In the GI Tract
• Sucralfate, antacids, and oral
iron preparations
• Omeprazole, lansoprazole,
• Didanosine (given
as a buffered tablet)
• Block absorption
of quinolones, tetracycline,
and azithromycin
• Reduce absorption
of ketoconazole, delavirdine
• Reduces ketoconazole
• Binds raloxifene,
thyroid hormone, and digoxin
Pharmacokinetic Drug Interactions : Absorption
Alteration Action
Drug binding in GI tract
Iron may chelate ciprofloxacin, resulting in
decreased absorption
GI motility
Increased GI motility caused by metoclopramide
may decrease cefprozil absorption
GI alkalinization by omeprazole may decrease
absorption of ketoconazole
GI flora
Decreased GI bacterial flora caused by an antibiotic
admin could decrease bacterial production of
vitamin K augmenting anticoagulant effect of
Drug metabolism in wall
of intestine
MAO in the wall of GI tract may be inhibited by MAO
inhibitors resulting in increased blood pressure to
PK interaction associated with
drug transporters
 Transporters Playing Key Roles in Drug Absorption
and Excretion
 Important drug transporters
– P-glycoproteins (PgP)
• very important for excretion processes
– Other transporters : Albumin
Interaction usually result in
– Inhibit function of transporters
– And inhibit drug excretion
– And finally cause AUC of a drug to increase or more
drug in the body
Drug Metabolism
 Many drug interactions are due to changes in
drug metabolism:
– How the body changes a drug (usually in
intestines and liver)
– Breaks drug down to make it easer to pass into
urine or stool
 Main system involved in drug metabolism
interactions is CYP P450 enzymes found
in liver and intestines
Drug Interactions Via Liver
Interactions that happen through CYP enzymes are either based on enzyme
induction or inhibition
 Induction:
 Drug A induces the body to produce more of an enzyme
which metabolized Drug B .
 This reduces the amount of drug B, which may lead to
loss of drug B’s effectiveness
 Inhibition:
 Drug A inhibits the production of enzymes to metabolize
Drug B.
 This increases the amount of Drug B in the body and could
lead to an overdose or toxic effects
Drug administration
Enteric transport
Enteric metabolism
Intravascular space
Extravascular space
Protein binding
Hepatic influx transport
Phase I metabolism
Phase II metabolism
Efflux transport
Efflux transport
Nature Reviews/ Cancer
Drug Excretion
The removal of a drug
molecule from the body
without chemical modification.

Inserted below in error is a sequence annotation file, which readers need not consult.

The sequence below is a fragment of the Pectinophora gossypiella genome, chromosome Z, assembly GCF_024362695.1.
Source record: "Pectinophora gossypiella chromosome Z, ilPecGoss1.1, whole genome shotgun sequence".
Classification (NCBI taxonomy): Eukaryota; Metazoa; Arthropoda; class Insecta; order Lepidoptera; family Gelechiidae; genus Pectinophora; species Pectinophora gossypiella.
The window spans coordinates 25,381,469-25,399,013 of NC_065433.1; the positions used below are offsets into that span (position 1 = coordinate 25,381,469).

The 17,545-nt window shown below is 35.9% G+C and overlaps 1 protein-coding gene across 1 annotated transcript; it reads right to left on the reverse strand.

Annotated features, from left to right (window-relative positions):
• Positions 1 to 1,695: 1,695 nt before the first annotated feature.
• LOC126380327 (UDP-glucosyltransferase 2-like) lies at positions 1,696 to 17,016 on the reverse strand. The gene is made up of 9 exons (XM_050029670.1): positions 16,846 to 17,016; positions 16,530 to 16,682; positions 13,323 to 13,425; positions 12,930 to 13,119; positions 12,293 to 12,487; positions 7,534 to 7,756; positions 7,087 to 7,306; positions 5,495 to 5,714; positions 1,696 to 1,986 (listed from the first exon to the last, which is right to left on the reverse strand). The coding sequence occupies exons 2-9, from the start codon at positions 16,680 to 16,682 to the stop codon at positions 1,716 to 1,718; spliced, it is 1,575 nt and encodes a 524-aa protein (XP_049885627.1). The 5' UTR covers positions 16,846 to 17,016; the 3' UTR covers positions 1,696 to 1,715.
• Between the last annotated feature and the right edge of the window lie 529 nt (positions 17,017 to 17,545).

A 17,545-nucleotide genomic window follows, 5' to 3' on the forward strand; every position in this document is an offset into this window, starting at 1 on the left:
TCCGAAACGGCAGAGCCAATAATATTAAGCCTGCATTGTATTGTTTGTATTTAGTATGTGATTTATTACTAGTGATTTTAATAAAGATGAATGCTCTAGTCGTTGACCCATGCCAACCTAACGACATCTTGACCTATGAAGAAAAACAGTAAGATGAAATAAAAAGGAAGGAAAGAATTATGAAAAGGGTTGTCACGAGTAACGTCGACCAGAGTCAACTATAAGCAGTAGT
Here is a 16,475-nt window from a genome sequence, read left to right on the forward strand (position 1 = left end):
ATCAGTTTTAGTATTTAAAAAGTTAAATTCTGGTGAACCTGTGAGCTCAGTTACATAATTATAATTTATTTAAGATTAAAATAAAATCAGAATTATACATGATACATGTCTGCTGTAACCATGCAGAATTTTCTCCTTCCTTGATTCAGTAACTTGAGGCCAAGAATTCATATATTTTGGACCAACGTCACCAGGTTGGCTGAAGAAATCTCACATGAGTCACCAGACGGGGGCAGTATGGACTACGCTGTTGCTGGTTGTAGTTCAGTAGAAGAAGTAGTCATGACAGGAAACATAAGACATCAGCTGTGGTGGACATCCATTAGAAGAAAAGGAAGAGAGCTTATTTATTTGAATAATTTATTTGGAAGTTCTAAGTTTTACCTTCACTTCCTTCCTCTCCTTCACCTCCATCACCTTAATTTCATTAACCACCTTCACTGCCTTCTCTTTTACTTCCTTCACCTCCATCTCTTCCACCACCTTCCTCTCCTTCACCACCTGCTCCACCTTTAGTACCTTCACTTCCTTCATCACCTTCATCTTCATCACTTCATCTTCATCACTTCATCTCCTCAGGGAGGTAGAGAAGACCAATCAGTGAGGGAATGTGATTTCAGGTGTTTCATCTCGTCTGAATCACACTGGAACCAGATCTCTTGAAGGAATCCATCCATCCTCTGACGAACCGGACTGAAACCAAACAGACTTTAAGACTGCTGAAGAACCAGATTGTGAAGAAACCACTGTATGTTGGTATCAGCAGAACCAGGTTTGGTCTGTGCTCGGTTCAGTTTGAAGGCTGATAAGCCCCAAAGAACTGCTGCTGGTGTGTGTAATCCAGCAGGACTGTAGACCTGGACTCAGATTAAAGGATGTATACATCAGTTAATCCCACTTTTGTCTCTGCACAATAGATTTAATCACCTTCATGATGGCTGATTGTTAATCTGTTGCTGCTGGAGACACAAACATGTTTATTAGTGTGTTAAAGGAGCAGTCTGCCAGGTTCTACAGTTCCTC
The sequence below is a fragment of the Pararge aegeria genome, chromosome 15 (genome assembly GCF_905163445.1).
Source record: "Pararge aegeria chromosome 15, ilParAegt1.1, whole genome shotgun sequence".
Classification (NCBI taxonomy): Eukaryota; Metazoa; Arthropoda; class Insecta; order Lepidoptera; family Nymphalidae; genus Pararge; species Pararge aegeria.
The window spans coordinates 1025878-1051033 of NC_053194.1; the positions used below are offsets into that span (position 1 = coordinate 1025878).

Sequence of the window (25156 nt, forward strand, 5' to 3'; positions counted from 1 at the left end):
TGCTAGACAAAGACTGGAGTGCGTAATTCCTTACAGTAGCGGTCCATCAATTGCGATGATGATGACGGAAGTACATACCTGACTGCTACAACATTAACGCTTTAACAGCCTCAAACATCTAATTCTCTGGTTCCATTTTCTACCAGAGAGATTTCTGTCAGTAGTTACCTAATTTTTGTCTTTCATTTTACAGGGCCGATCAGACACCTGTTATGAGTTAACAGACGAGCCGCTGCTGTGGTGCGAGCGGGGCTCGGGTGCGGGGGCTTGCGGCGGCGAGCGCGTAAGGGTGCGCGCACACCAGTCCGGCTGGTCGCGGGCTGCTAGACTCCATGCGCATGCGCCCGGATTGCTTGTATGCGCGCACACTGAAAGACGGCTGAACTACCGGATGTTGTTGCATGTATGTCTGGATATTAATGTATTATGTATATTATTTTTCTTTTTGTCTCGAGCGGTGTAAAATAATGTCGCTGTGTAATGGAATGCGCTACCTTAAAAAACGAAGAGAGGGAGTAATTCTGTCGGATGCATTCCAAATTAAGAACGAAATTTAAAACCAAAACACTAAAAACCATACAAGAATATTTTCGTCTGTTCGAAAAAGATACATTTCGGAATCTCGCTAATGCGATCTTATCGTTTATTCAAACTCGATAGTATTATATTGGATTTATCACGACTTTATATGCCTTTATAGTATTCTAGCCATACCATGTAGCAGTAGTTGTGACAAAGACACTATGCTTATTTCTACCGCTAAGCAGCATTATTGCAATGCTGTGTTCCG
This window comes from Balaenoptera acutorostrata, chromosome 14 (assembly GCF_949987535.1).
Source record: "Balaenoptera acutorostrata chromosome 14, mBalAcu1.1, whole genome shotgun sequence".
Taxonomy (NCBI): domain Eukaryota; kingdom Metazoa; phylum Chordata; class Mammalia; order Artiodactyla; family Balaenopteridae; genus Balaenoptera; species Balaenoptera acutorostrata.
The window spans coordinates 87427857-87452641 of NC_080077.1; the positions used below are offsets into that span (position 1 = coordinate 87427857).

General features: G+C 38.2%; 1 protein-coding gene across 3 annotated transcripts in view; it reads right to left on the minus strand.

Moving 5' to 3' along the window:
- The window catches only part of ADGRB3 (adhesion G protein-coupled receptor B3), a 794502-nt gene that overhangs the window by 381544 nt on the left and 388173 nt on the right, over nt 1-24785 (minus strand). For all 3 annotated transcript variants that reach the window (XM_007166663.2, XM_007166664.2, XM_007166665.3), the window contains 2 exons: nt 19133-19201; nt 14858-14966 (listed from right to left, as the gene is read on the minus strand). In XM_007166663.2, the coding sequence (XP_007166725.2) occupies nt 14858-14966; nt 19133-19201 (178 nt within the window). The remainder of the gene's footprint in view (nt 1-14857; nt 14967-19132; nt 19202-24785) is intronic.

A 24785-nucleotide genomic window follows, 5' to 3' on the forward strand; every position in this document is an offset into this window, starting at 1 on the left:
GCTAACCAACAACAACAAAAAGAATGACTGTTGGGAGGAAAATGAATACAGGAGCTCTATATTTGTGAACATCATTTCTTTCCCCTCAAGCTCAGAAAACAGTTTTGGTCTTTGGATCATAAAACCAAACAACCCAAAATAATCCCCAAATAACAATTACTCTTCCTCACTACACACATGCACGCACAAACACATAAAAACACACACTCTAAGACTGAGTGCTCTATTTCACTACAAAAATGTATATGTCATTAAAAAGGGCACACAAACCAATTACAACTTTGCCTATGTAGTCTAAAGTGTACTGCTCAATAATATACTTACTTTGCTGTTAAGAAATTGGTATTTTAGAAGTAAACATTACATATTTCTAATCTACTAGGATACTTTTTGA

Generally in urine, but
occasionally in bile , intestine.
Processes involved in renal excretion: 1
 Passive process (Pressure driven)
 20% of plasma volume is filtered
 Small molecules - Yes
 Large molecules – No
 Most proteins not filtered.
 Drugs which are extensively protein
bound will also not be filtered.
 Acids
 Furosemide
 Penicillins
 Probenecid
 Bases
 Quinine
 Quaternary
ammonium salts
Probenecid and penicillins share same mechanism.
- Probenecid competes with penicillins.
-Penicillin clearance reduced.
Processes involved in renal excretion: 2
Active secretion
Excretion Interaction
Change in renal blood flow
Methotrexate and NSAIDs
NSAIDS can decrease renal blood flow by
inhibition of renal prostaglandins.
Reduced clearance of MTX and active (toxic)
Onset of drug interaction
 It may be seconds up to weeks for example in case
of enzyme induction, it needs weeks for protein
synthesis, while enzyme inhibition occurs rapidly.
 The onset of action of a drug may be affected by the
half lives of the drugs e.g., cimitidine inhibits
metabolism of theophylline.
 Cimitidine has a long half life, while, theophylline has a short
 When cimitidine is administered to a patient regimen for
Theophylline, interaction takes place in one day.
Effect of Drug interaction
Therapeutic drug interaction could be used in 2 objectives
1. To produce synergistic therapeutic effects
 Examples are found by several antibiotic combinations
 Penicillin-Sreptomycin
 Penicillin-Probenecid
 Sulfa-trimethoprim
2. To detoxify or lower toxic effects
 Examples are those antidotes of certain toxic agents
Outcomes of drug interactions
1) Loss of therapeutic effect
2) Toxicity
3) Unexpected increase in pharmacological activity
4) Beneficial effects e.g additive & potentiating
(intended) or antagonism (unintended).
5) Chemical or physical interaction
e.g I.V incompatibility in fluid or syringes mixture
* Prevention of drug interaction
1) Monitoring therapy and making adjustments
2) Monitoring blood level of some drugs with narrow
therapeutic index e.g., digoxin, anticancer agents…etc
3) Monitoring some parameters that may help to characterize
the the early events of interaction or toxicity e.g., with
warffarin administration, it is recommended to monitor the
prothrombin time to detect any change in the drug activity.
4) Increase the interest of case report studies to report
different possibilities of drug interaction